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This paper contrasts the stabilization programs of Ireland and Greece in the 1980s and draws conclusions for the design of such programs in small open economies. Programs relying on government revenue increases are less likely to succeed than those based on expenditure reductions. The paper also emphasizes the contribution which a devaluation can make in the initial stages of such a program, but argues that this can only be effective in the context of a regime with established anti-inflationary credibility.
Economic and Social Review, 23, pp. 225-246 (April 1992).
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This paper examines the prospective implications of European Monetary Union for the international monetary system. It concentrates on the prospective role of the european single currency as an international vehicle and reserve currency, and on implications of the single currency for the coordination of monetary and fiscal policies in a tripolar world consisting of the US, Europe and Japan. The paper draws lessons from the experience of sterling and assesses the costs and benefits of EMU in a tripolar world.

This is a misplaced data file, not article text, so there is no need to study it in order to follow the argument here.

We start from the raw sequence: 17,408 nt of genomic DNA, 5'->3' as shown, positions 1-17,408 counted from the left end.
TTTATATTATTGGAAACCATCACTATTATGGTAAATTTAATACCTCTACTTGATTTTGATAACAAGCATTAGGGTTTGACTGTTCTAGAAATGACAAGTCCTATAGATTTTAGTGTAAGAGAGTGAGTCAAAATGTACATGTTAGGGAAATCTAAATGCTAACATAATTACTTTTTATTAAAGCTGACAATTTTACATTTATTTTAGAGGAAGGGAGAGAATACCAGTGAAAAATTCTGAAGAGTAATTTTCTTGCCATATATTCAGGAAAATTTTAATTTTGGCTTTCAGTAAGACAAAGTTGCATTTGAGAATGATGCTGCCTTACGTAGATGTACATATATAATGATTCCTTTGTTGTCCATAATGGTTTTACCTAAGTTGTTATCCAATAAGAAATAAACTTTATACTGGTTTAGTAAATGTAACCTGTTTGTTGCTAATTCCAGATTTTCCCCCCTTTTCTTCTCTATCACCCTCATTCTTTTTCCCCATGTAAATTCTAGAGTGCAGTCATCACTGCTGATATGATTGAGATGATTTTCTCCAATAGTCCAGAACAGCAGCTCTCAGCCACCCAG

in Canzoneri M., V. Grilli and P.R. Masson (eds), Establishing a Central Bank: Issues in Europe and Lessons from the US, Cambridge, Cambridge University Press. (with Richard Portes).
We present evidence from the United States and the United Kingdom that the persistence of price inflation is significantly higher under managed-exchange-rate regimes than under gold-based, fixed-exchange-rate regimes. These differences are also reflected in expectations-augmented Phillips curves. We use a two-country macro model, with forward-looking price setters, to demonstrate that higher monetary accommodation of inflation and exchange-rate accommodation of inflation differentials increase inflation persistence. The evidence does not contradict this hypothesis. It supports the hypothesis of forward-looking price setters and highlights the empirical signijicance of the Lucas critique. (JEL E31, E42, F33)
American Economic Review (with Ron Smith)